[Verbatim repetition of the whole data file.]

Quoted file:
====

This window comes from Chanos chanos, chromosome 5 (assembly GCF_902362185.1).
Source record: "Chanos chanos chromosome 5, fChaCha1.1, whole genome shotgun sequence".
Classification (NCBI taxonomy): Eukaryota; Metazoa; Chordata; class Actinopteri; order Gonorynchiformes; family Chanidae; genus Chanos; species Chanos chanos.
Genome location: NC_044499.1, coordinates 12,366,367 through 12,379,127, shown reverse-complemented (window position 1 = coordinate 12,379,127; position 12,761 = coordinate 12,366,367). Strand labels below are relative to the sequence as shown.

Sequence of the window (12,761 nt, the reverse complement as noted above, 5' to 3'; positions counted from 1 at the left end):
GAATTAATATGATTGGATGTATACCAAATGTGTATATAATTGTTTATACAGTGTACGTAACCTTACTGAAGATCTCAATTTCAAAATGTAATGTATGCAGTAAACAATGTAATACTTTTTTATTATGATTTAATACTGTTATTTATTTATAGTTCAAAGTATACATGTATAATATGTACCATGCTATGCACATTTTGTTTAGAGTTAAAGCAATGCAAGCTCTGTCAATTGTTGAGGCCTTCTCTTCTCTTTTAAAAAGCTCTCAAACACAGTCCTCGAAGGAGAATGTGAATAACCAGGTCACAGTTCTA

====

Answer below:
This window comes from Chanos chanos, chromosome 5 (assembly GCF_902362185.1).
Source record: "Chanos chanos chromosome 5, fChaCha1.1, whole genome shotgun sequence".
Classification (NCBI taxonomy): Eukaryota; Metazoa; Chordata; class Actinopteri; order Gonorynchiformes; family Chanidae; genus Chanos; species Chanos chanos.
Genome location: NC_044499.1, coordinates 12,366,367 through 12,379,127, shown reverse-complemented (window position 1 = coordinate 12,379,127; position 12,761 = coordinate 12,366,367). Strand labels below are relative to the sequence as shown.

Sequence of the window (12,761 nt, the reverse complement as noted above, 5' to 3'; positions counted from 1 at the left end):
GAATTAATATGATTGGATGTATACCAAATGTGTATATAATTGTTTATACAGTGTACGTAACCTTACTGAAGATCTCAATTTCAAAATGTAATGTATGCAGTAAACAATGTAATACTTTTTTATTATGATTTAATACTGTTATTTATTTATAGTTCAAAGTATACATGTATAATATGTACCATGCTATGCACATTTTGTTTAGAGTTAAAGCAATGCAAGCTCTGTCAATTGTTGAGGCCTTCTCTTCTCTTTTAAAAAGCTCTCAAACACAGTCCTCGAAGGAGAATGTGAATAACCAGGTCACAGTTCTA